But the fact remains that few at the time (many times the creators of these works themselves) thought of the books as “legitimate”.   That would be achieved when we moved on to other companies where they could afford color printing, big licensing deals, and newsstand distribution.

Seriously.  We may have kidded ourselves that we were “just as good as those guys”, but we didn’t believe it–not really.

So when Teenage Mutant Ninja Turtles came out, few, if any of us thought of it as anything “real”.  It was a fluke.  A flash in the pan.  Sure, we bought it, but with jealous and covetous hearts.  We went to see the movies (taking along a few little kids we knew to make sure everyone knew it wasn’t us that were going to see this film–it was, “you know, for the kids–they seem to like it.”)  But again, seeing the Turtles 18 feet high on the screen all we could really think was, “Why isn’t MY creation up there?”

Of course all us “alternate comics” types rankled anytime that someone called one of our books “underground”.  I personally hated that label.  Underground comix were all about dope smoking hippies, sexual deviants, and subversive politics.

To us alternate comics were actual literature–not thinly disguised subversive propaganda.  But the very fact that the previous generation lumped them in with undergrounds made all us alternates a little uneasy.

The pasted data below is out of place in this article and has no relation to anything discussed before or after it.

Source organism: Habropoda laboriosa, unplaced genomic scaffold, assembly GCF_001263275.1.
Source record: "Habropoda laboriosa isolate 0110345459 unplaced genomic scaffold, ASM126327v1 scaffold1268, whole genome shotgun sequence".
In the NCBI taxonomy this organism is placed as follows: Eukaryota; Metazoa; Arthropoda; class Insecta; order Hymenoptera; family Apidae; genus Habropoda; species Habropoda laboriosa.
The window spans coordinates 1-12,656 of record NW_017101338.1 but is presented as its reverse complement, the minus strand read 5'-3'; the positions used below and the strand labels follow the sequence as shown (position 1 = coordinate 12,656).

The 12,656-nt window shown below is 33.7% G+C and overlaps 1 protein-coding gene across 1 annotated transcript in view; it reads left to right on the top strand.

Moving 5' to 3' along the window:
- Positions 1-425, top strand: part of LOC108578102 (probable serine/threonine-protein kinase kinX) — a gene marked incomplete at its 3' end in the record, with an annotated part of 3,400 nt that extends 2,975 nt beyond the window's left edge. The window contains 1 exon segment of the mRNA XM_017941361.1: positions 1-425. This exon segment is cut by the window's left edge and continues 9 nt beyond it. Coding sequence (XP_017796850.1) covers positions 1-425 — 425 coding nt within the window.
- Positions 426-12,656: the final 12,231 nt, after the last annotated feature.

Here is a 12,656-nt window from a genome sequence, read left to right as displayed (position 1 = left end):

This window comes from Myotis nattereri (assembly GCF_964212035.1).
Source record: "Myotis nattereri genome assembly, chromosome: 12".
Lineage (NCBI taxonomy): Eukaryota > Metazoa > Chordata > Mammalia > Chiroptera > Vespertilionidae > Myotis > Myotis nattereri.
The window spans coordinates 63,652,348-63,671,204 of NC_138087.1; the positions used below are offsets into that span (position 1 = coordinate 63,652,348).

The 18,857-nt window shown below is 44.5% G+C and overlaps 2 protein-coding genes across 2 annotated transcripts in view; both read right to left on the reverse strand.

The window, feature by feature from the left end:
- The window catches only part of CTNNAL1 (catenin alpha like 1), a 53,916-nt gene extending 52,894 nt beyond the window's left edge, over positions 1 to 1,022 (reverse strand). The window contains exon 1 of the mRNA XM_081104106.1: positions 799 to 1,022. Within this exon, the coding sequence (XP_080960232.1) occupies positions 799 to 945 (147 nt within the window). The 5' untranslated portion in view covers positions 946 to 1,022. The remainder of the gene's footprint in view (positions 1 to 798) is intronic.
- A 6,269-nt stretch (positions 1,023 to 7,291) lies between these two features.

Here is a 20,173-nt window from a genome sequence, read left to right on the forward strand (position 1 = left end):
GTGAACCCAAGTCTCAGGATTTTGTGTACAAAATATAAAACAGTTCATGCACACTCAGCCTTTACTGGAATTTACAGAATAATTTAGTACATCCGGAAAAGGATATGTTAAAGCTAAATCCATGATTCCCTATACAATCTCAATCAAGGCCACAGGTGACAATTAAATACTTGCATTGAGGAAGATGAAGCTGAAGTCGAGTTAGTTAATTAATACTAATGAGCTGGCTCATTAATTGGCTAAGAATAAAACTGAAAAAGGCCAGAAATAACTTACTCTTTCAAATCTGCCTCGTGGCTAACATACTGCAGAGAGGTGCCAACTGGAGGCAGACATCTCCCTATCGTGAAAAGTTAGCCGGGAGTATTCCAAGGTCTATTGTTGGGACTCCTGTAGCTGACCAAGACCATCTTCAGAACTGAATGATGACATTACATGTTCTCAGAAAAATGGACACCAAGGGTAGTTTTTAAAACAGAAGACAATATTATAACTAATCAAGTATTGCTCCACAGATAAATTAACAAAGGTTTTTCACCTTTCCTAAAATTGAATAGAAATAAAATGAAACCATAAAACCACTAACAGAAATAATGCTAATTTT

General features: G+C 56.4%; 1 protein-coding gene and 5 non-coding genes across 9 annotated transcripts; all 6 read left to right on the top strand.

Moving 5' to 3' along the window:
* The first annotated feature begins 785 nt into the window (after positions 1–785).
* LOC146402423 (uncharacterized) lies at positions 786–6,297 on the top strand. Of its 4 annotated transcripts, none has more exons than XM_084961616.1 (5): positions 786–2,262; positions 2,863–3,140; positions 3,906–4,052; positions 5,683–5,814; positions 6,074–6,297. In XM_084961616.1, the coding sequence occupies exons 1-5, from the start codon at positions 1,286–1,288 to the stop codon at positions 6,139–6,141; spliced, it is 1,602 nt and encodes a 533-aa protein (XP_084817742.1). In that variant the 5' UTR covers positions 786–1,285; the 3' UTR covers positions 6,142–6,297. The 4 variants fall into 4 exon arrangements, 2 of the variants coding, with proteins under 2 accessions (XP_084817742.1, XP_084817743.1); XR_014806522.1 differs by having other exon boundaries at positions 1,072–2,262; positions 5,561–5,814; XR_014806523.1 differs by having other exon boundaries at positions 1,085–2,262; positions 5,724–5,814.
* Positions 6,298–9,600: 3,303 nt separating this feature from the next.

A generation before that there was Marvel Comics.  Seriously.  Have you ever hung around with any of the “really old guys”?  You know the ones that have mostly passed on now?  The ones that were drawing comic books back in the early 1930s?  I won’t say that they all held this view, but more than one had harsh words for Stan Lee.   So far as they were concerned he was a punk kid who wouldn’t know a “real” comic if he bit into one.

Not so for my generation.  I was born in 1963, so Marvel was just as legit as any other comics publisher.  Spider-Man held as much respect as Mickey Mouse or Superman.  He was on the newsstand, right?  He was on TV, right?

The weird thing is all those “really old guys” probably didn’t think that working for DC, Fawcette, Fox, and all the other companies was real comics either.  Real comics to them were daily strips in the newspaper–or if not comics at least doing covers for Amazing Fantasy, and other Pulp magazines.